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#12 2012-10-20 08:38:21

zetafunc.
Guest

Re: Factorising a^n + kb^n

Why, though? I can't see why, for example, if a² - b² factorises to (a-b)(a+b), that one condition is that b divides a. Yet that is also of the form a[sup]n[/sup] + kb[sup]n[/sup].

#13 2012-10-20 08:40:22

bobbym
Administrator
From: Bumpkinland
Registered: 2009-04-12
Posts: 82,925

Re: Factorising a^n + kb^n

Hi;

That was a little bit of mathematical humor.


In mathematics, you don't understand things. You just get used to them.
I have the result, but I do not yet know how to get it.
All physicists, and a good many quite respectable mathematicians are contemptuous about proof.

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#14 2012-10-20 08:44:55

zetafunc.
Guest

Re: Factorising a^n + kb^n

Oh, I see...

#15 2012-10-20 08:45:40

zetafunc.
Guest

Re: Factorising a^n + kb^n

Do you still have that computer program you used to compute factorisations?

#16 2012-10-20 08:47:00

bobbym
Administrator
From: Bumpkinland
Registered: 2009-04-12
Posts: 82,925

Re: Factorising a^n + kb^n

Hi;

I threw it away in favor of a better program!


In mathematics, you don't understand things. You just get used to them.
I have the result, but I do not yet know how to get it.
All physicists, and a good many quite respectable mathematicians are contemptuous about proof.

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#17 2012-10-20 08:51:18

zetafunc.
Guest

Re: Factorising a^n + kb^n

So you were able to pull that a^6 + 8b^6 factorisation off the top of your head?

#18 2012-10-20 08:54:55

bobbym
Administrator
From: Bumpkinland
Registered: 2009-04-12
Posts: 82,925

Re: Factorising a^n + kb^n

Hi;

Of course not:

To start, did you read post #2?


In mathematics, you don't understand things. You just get used to them.
I have the result, but I do not yet know how to get it.
All physicists, and a good many quite respectable mathematicians are contemptuous about proof.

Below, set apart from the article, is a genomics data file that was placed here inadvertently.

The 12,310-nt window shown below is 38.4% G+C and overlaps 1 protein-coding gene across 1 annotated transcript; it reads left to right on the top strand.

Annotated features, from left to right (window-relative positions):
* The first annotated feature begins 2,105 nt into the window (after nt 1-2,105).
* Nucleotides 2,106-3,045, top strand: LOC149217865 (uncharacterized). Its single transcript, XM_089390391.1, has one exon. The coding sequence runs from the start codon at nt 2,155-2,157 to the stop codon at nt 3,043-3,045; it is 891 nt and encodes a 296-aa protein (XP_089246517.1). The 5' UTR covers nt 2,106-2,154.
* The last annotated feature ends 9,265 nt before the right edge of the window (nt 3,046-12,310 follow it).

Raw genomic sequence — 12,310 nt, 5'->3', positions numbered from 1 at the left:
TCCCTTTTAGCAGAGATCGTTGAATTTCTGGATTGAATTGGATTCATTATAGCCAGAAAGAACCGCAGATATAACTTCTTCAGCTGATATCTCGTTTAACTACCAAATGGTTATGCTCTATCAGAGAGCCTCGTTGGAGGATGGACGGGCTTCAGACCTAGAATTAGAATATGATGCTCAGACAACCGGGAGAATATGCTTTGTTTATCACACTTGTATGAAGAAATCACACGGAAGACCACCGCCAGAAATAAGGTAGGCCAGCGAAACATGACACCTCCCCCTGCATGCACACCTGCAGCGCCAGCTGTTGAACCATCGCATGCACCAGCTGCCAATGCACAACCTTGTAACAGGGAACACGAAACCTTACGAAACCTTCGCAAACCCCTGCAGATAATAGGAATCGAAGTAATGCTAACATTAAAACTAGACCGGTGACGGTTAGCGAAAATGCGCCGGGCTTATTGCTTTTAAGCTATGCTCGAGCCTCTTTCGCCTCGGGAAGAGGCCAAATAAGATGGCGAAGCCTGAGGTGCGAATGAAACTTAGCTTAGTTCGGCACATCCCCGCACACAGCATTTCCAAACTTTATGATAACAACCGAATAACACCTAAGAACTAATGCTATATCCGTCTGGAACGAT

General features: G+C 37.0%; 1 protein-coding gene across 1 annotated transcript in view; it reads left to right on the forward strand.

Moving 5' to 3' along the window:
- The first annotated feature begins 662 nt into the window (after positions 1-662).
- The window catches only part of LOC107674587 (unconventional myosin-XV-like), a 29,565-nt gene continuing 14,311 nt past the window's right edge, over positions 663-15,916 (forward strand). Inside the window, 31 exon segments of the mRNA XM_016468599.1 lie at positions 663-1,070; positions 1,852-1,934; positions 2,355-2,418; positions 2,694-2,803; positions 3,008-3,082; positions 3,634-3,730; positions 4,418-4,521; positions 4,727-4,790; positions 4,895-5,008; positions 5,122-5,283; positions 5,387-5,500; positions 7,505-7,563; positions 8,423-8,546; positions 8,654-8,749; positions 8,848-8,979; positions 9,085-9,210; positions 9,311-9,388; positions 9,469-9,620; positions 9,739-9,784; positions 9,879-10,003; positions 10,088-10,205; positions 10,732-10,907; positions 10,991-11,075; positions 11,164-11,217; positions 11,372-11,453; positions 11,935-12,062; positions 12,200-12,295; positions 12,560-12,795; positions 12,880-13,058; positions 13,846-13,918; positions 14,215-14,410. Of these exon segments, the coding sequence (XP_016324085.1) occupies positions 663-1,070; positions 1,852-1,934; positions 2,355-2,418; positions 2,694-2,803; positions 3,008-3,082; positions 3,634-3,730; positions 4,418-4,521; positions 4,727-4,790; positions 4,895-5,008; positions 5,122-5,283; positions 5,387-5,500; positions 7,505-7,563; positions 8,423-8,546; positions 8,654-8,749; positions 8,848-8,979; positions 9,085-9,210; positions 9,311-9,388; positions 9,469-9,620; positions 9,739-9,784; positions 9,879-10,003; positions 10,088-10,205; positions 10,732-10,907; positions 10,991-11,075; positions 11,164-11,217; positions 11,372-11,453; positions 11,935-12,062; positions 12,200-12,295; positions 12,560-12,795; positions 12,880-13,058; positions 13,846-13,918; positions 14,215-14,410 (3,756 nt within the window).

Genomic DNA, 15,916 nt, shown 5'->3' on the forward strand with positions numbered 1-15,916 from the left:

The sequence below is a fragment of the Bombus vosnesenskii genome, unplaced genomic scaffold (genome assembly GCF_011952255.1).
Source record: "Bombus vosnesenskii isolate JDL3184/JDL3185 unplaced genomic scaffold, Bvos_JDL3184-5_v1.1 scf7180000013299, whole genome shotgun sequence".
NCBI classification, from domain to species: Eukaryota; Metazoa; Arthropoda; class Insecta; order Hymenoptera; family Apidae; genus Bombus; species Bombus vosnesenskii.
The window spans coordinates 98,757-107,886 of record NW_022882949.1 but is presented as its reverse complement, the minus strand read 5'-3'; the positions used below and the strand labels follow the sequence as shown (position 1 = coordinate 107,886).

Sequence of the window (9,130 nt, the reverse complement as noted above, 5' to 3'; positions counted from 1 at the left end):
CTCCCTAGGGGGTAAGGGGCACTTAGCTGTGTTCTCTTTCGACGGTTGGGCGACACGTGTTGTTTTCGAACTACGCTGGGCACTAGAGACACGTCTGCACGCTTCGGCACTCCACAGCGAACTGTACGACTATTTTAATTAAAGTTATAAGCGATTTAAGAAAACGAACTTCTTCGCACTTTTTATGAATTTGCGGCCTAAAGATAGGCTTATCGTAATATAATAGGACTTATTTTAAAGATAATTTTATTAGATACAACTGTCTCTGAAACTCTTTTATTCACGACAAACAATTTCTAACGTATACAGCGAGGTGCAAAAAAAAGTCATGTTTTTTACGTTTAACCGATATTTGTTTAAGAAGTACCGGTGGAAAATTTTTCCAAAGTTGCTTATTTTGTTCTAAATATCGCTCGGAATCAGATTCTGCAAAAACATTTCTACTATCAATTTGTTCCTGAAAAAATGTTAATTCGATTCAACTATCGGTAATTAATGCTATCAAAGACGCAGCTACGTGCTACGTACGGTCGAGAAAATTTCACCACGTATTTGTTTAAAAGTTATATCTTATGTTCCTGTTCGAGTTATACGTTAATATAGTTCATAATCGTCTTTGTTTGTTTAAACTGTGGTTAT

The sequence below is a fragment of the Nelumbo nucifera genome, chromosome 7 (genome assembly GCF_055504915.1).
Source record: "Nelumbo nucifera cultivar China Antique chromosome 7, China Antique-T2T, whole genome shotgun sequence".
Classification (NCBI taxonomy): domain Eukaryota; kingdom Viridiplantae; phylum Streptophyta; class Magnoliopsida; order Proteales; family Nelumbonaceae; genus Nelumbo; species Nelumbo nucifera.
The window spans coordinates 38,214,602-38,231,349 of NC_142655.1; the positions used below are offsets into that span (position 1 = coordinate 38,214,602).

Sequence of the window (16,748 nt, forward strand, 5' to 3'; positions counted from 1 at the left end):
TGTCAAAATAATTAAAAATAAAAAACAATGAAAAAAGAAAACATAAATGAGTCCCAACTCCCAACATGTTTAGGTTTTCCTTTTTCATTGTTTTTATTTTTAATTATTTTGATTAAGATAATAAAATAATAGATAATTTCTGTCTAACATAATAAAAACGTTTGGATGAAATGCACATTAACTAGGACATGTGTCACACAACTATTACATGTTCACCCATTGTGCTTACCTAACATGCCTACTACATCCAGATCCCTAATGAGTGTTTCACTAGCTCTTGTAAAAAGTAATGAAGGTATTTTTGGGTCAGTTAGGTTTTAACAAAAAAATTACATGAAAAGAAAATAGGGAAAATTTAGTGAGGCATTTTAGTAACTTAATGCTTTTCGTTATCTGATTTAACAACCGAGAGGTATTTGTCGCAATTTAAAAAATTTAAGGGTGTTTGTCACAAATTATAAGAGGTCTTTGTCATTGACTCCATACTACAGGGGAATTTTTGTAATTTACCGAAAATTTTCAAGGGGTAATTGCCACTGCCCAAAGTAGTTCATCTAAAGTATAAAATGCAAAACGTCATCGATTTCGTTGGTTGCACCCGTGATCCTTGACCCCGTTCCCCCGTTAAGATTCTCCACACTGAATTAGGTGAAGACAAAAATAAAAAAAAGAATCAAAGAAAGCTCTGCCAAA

Offline

#19 2012-10-20 09:00:50

zetafunc.
Guest

Re: Factorising a^n + kb^n

Yes but you never told me how you used cyclotomic polynomials to do that...

#20 2012-10-20 09:04:55

bobbym
Administrator
From: Bumpkinland
Registered: 2009-04-12
Posts: 82,925

Re: Factorising a^n + kb^n

More than a century ago, I came across a book with a big chart of Aurifeuillian Factorizations. I was amazed.


In mathematics, you don't understand things. You just get used to them.
I have the result, but I do not yet know how to get it.
All physicists, and a good many quite respectable mathematicians are contemptuous about proof.

Offline

#21 2012-10-20 09:17:39

zetafunc.
Guest

Re: Factorising a^n + kb^n

How does that relate to this? The wiki article is saying it is a factorisation of the form 2[sup]4n+2[/sup] + 1.

#22 2012-10-20 09:20:15

bobbym
Administrator
From: Bumpkinland
Registered: 2009-04-12
Posts: 82,925

Re: Factorising a^n + kb^n

The point is I had tables of them like a table of integrals or sums.


In mathematics, you don't understand things. You just get used to them.
I have the result, but I do not yet know how to get it.
All physicists, and a good many quite respectable mathematicians are contemptuous about proof.

Offline

#23 2012-10-20 09:24:09

zetafunc.
Guest

Re: Factorising a^n + kb^n

Wait, more than a century ago?!

#24 2012-10-20 09:24:32

zetafunc.
Guest

Re: Factorising a^n + kb^n

So, I am guessing this book might be a bit difficult for me to find...

#25 2012-10-20 09:26:51

bobbym
Administrator
From: Bumpkinland
Registered: 2009-04-12
Posts: 82,925

Re: Factorising a^n + kb^n

Yes, I am ancient. You know that old quote:

The first hundred years is the hard part, after that it is all clear sailing.


In mathematics, you don't understand things. You just get used to them.
I have the result, but I do not yet know how to get it.
All physicists, and a good many quite respectable mathematicians are contemptuous about proof.

Offline